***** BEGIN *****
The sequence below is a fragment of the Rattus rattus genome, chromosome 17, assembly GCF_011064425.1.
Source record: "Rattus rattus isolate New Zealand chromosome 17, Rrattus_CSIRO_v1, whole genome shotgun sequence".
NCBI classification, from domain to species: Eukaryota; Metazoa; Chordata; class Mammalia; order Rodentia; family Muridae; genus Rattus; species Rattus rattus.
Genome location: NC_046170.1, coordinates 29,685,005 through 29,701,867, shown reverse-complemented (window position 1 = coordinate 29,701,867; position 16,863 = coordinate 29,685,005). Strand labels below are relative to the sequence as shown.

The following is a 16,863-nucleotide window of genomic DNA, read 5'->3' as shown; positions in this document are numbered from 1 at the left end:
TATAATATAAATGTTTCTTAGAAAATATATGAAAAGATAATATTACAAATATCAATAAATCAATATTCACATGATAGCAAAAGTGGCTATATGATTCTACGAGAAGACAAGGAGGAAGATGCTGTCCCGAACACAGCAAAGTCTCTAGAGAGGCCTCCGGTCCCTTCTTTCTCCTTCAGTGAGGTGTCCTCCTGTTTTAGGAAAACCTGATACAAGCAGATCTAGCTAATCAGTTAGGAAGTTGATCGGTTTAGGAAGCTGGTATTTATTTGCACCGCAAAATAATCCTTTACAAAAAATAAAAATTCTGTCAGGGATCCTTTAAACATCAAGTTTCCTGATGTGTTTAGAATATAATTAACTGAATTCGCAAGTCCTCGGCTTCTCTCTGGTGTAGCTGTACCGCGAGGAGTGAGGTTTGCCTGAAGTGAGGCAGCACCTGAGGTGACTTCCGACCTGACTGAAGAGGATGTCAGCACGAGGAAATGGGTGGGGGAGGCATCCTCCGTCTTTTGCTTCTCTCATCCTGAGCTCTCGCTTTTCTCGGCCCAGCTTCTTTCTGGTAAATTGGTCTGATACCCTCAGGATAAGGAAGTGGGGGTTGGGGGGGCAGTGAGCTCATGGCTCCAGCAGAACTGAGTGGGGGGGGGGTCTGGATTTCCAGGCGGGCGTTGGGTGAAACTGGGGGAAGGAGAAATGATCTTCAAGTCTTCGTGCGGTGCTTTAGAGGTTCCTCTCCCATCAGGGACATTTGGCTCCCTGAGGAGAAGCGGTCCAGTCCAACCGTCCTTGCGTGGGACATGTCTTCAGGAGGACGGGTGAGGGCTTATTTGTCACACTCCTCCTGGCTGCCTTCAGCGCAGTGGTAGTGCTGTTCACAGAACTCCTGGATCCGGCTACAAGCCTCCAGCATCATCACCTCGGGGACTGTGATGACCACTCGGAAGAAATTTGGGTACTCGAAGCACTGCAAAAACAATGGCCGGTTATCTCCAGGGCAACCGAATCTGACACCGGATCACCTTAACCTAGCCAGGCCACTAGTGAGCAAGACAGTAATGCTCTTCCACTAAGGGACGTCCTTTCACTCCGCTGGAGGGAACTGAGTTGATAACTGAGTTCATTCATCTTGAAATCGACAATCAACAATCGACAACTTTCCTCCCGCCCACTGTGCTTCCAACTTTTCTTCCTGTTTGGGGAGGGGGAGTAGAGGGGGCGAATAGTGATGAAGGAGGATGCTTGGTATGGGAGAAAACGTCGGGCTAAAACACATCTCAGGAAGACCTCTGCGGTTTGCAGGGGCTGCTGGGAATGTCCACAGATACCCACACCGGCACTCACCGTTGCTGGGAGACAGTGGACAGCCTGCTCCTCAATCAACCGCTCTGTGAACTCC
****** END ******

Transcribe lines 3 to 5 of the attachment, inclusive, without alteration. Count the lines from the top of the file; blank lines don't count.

NCBI classification, from domain to species: Eukaryota; Metazoa; Chordata; class Mammalia; order Rodentia; family Muridae; genus Rattus; species Rattus rattus.
Genome location: NC_046170.1, coordinates 29,685,005 through 29,701,867, shown reverse-complemented (window position 1 = coordinate 29,701,867; position 16,863 = coordinate 29,685,005). Strand labels below are relative to the sequence as shown.

The following is a 16,863-nucleotide window of genomic DNA, read 5'->3' as shown; positions in this document are numbered from 1 at the left end: